He was just 22 and about to embark on a new chapter of life with his girlfriend by moving from Winnipeg to Calgary with her.
But Chad Davis's future plans came to an abrupt and brutal end after he was killed over a drug debt inside a Prince Rupert Street garage and his body wrapped in plastic, placed in a barrel and dumped in a river north of the city.
That's the essential crux of the allegations made by Crown prosecutors and police against Corey Tymchyshyn, 37, and Kristopher Brincheski, 31.
The two men — described as friends and business partners — have pleaded not guilty to first-degree murder in connection to Davis's death, which justice officials and RCMP believe occurred on Feb. 6, 2008, they day he was allegedly lured to Tymchyshyn's residence and killed.
They are presumed innocent.
Their trial began this morning in the Court of Queen's Bench. Six men and six women are to decide the facts in the trial, slated to last until the end of February.
"There's a lot of evidence to go through," Crown attorney Keith Eyrikson told them in his opening statement meant to orient jurors with what they're likely to hear in coming weeks.
According to the Crown, Davis owed Tymchyshyn a debt of somewhere between $18,000 and $28,000.
"You will hear some evidence that Mr. Davis was no angel," said Eyrikson. "(But) whomever and whatever Chad Davis was, what occurred here was morally wrong and a criminal act," he said.
The Crown intends to show Davis's blood was found in the garage where he was killed, and that when RCMP came to investigate the crime scene, the interior had been ripped out and used at a renovation site in Anola, Eyrikson said.
As well, jurors will be told of how Tymchyshyn had helped Davis rent a storage locker in the city — and that there's evidence of him being at the facility on the day the killing occurred.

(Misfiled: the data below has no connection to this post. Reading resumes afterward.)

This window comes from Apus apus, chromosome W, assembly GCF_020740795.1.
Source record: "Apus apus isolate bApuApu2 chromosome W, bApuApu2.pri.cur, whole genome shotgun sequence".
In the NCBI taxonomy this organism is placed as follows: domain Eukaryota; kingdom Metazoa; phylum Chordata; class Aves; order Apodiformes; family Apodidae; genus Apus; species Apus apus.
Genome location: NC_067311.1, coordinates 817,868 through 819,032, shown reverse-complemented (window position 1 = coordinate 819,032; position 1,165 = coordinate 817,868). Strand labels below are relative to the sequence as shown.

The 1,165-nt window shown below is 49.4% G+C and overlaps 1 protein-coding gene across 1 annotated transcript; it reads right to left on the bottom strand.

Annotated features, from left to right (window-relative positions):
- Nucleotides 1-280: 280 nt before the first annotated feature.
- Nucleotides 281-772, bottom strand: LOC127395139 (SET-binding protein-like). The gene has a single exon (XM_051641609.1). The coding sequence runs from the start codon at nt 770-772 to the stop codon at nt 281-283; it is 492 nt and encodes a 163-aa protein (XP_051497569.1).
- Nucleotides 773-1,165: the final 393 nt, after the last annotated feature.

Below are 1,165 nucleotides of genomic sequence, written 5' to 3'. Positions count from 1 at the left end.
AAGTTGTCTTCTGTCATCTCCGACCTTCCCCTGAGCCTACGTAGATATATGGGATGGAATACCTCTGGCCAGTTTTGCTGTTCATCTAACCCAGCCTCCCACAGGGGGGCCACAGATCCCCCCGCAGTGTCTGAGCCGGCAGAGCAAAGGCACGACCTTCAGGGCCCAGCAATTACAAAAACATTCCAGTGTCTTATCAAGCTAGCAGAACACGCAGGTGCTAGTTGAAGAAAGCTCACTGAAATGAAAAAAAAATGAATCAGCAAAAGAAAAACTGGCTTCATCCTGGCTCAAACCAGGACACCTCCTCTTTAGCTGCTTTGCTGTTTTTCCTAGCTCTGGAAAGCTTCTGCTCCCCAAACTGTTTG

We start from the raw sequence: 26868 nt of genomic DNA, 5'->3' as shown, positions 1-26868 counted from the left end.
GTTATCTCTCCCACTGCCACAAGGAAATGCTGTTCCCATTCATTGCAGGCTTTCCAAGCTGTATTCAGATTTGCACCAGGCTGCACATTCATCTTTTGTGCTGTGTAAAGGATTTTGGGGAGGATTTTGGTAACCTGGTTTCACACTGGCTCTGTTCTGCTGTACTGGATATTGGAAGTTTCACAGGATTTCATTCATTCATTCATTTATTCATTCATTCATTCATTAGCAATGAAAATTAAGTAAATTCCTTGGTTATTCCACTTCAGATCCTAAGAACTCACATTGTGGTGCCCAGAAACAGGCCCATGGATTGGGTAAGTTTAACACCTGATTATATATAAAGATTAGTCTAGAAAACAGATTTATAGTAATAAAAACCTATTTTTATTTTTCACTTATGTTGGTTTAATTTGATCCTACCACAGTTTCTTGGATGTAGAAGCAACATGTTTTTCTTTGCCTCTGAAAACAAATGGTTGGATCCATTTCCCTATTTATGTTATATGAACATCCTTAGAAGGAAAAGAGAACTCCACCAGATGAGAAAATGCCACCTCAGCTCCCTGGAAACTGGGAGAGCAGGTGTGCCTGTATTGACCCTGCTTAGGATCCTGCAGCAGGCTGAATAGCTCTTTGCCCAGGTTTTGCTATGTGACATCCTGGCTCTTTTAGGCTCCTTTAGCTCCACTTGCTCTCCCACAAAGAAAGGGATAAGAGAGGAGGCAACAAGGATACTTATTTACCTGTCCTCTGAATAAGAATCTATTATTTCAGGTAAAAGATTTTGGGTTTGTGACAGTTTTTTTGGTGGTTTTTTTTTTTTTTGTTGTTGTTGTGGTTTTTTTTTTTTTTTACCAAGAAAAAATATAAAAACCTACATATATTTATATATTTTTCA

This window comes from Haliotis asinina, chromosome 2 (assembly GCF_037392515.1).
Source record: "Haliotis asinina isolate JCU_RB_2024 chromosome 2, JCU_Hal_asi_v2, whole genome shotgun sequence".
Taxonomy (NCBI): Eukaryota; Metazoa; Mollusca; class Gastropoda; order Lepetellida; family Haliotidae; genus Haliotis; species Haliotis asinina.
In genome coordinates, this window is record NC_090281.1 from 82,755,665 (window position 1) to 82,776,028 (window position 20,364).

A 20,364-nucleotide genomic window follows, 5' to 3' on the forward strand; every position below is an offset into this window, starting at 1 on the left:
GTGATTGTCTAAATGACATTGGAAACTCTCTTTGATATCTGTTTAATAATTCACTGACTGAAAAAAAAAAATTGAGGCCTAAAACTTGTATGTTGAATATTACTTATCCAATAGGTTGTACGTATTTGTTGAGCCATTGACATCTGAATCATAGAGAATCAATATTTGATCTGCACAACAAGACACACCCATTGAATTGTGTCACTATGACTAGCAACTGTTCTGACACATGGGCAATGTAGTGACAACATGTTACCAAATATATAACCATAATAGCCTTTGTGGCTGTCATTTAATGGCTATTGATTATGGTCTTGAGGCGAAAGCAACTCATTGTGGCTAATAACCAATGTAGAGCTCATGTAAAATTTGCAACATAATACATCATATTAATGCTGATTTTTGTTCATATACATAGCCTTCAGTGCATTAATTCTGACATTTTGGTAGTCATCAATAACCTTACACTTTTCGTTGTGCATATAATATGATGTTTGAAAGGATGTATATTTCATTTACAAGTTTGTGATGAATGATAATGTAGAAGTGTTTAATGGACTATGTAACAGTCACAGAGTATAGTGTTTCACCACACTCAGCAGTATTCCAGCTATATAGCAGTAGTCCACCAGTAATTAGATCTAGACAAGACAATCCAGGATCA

Court will also hear about a missing persons probe into Davis's disappearance, and how things Tymchyshyn told a police investigator ultimately didn't add up, Eyrikson said.
Many of the victim's personal effects were ultimately found in Brincheski's possession, Eyrikson alleged. Text messages and cell phone records also play a role in the Crown's case, he said.
Shavings from the barrel used to dispose of Davis were found inside his Jeep, Eyrikson added.
Davis's remains weren't found until July 2008, when cottager Richard Marcotte noticed a barrel with holes near its lid floating by his dock on the Lee River. He testified he didn't think much of it at first and rolled it up onto shore as far as he could.
Two weeks passed before he and another man went to empty the vessel and remove it, he said. After unsnapping the lid, he said they began pulling out a tarp that was inside.
"Some fluids came out of it," said Marcotte. "It looked like white grease." After tugging on the tarp some more, he said he could see a belt and some pants inside.
The men stopped what they were doing to call police.
In her initial charge to the jury, Justice Brenda Keyser twice cautioned them that Brincheski and Tymchyshyn are entitled to separate and individual consideration despite the fact they're standing trial together.
"You do not have to make the same decision for each person that's charged," she said.